Tenant evictions increase 12 per cent

Published: 25/06/2013

Possession claims by landlords have increased by 12 per cent in the first three months of the year, according to latest court statistics.

Wales experienced the largest year-on-year increase while London saw thrice as many possession claims than the national average. A further 32 courts (out of 172) reported a rise in excess of 20 per cent when compared to the same period last year.

Rob Denman is the Head of GW LET, Goldsmith Williams Landlord Empowerment Team:

“There are many reasons why possession claims have gone up and they do not necessarily mean an increased risk for landlords. The increase could simply because there is a better understanding from landlords regarding the eviction process.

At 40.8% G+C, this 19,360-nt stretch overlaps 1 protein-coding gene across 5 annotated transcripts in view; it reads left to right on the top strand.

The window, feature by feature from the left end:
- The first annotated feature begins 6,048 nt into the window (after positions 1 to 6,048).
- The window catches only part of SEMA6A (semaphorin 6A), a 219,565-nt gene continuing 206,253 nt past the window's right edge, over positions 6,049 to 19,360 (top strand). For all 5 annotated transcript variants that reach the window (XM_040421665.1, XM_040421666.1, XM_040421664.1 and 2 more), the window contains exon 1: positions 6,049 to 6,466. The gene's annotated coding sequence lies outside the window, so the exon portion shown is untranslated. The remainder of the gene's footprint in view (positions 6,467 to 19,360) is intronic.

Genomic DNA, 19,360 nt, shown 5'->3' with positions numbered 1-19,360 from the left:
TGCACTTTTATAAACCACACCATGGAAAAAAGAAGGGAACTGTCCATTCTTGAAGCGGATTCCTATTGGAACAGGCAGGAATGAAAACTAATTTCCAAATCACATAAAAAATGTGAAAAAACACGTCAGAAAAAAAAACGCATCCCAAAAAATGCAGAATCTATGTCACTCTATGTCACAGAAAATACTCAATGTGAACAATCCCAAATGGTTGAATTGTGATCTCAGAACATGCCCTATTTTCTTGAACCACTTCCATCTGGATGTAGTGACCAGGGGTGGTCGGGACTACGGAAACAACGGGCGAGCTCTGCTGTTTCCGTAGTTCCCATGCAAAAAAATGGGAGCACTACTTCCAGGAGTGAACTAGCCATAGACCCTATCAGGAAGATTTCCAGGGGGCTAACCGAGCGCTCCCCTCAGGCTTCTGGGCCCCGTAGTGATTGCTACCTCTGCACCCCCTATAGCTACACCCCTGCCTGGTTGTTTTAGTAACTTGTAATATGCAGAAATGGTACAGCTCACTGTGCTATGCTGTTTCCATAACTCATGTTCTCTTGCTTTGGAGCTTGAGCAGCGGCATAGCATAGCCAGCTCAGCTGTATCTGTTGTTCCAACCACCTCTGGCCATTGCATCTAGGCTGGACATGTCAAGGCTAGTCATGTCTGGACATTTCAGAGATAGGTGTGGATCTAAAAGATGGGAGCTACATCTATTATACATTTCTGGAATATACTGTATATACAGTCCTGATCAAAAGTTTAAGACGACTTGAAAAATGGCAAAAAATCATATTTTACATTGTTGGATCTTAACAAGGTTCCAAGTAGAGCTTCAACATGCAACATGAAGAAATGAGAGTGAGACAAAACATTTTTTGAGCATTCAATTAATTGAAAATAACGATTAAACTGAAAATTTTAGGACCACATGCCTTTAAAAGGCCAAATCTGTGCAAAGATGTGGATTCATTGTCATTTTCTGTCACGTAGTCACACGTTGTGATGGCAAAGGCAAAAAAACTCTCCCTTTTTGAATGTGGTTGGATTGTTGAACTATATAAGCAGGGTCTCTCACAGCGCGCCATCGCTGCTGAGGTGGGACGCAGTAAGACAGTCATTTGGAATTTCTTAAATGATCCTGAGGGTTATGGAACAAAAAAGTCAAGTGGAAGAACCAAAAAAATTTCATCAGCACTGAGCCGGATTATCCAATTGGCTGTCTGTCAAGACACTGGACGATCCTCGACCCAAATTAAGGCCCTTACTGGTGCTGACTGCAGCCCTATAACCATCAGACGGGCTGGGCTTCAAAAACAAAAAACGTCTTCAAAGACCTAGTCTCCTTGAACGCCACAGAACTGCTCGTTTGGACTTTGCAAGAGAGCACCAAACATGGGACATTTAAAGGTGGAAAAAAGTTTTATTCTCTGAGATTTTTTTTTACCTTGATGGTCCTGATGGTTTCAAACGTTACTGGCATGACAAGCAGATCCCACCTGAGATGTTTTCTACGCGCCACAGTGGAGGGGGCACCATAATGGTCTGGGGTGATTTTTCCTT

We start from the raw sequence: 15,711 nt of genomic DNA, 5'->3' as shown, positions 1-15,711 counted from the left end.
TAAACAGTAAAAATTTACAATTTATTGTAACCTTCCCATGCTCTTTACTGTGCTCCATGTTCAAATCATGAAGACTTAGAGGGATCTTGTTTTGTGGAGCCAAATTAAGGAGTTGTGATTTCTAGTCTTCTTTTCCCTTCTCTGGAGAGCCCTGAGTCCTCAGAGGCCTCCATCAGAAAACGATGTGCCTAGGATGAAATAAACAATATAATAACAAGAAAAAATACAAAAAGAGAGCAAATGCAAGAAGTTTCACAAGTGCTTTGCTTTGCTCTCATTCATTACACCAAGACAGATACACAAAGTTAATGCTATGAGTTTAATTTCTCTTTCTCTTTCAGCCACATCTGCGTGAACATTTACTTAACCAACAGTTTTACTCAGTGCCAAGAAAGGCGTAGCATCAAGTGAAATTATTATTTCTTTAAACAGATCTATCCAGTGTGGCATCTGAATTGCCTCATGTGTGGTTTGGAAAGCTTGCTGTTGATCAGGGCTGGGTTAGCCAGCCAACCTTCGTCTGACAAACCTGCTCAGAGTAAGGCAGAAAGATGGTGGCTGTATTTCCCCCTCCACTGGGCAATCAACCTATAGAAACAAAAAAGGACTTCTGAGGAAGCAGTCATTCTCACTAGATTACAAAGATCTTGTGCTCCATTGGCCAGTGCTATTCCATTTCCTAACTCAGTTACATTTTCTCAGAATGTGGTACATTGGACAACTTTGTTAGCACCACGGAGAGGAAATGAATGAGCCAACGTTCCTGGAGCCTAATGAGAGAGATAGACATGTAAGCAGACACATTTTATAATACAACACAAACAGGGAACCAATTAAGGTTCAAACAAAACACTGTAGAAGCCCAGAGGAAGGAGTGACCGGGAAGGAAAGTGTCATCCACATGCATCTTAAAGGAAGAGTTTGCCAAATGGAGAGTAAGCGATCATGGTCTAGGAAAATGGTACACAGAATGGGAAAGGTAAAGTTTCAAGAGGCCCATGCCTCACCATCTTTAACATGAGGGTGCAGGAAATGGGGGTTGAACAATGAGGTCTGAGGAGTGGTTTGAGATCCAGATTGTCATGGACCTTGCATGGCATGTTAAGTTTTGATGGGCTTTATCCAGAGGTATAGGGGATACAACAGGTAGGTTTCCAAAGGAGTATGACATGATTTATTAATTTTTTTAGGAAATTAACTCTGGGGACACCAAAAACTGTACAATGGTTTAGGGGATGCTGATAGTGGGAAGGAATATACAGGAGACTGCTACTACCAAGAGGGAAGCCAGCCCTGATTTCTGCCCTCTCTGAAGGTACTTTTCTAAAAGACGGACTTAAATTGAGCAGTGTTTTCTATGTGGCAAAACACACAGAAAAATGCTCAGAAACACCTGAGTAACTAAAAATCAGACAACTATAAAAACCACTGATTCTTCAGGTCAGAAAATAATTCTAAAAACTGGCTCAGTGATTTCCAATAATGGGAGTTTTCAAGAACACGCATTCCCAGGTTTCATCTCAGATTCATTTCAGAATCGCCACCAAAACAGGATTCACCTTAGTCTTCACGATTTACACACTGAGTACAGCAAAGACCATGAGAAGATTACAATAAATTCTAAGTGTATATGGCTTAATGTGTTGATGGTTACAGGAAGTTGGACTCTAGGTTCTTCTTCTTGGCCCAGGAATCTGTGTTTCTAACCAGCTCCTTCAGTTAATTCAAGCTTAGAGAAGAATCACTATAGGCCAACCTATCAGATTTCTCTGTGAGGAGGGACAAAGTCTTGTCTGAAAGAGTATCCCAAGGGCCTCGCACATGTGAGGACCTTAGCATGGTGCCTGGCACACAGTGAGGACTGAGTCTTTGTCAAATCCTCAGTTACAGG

“To evict a tenant before the end of their tenancy the landlord must first have good cause to do so. Possible scenarios include persistent rent arrears, a breach in their tenancy agreement or causing a nuisance to neighbours, perhaps due to excessive noise.

“Once cause has been determined, the landlord must follow a strict legal procedure. They must first serve the tenant with a Section 8 Notice before obtaining an order for possession from the court should the tenant remain in the property.

“Finally, if the tenant fails to vacate the property the landlord must enlist the help of a court bailiff to evict them.”

Content correct at time of publication

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